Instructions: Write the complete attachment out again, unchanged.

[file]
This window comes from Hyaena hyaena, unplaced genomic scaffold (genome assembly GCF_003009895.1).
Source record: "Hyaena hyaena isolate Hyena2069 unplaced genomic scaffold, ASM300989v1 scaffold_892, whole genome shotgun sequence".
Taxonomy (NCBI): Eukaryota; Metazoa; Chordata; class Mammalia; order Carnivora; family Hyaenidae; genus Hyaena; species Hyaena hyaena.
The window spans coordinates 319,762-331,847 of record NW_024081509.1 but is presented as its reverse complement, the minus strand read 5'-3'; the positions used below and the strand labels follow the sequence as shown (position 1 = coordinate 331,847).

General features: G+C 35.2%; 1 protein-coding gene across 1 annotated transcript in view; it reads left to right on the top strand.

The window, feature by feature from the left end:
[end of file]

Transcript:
This window comes from Hyaena hyaena, unplaced genomic scaffold (genome assembly GCF_003009895.1).
Source record: "Hyaena hyaena isolate Hyena2069 unplaced genomic scaffold, ASM300989v1 scaffold_892, whole genome shotgun sequence".
Taxonomy (NCBI): Eukaryota; Metazoa; Chordata; class Mammalia; order Carnivora; family Hyaenidae; genus Hyaena; species Hyaena hyaena.
The window spans coordinates 319,762-331,847 of record NW_024081509.1 but is presented as its reverse complement, the minus strand read 5'-3'; the positions used below and the strand labels follow the sequence as shown (position 1 = coordinate 331,847).

General features: G+C 35.2%; 1 protein-coding gene across 1 annotated transcript in view; it reads left to right on the top strand.

The window, feature by feature from the left end: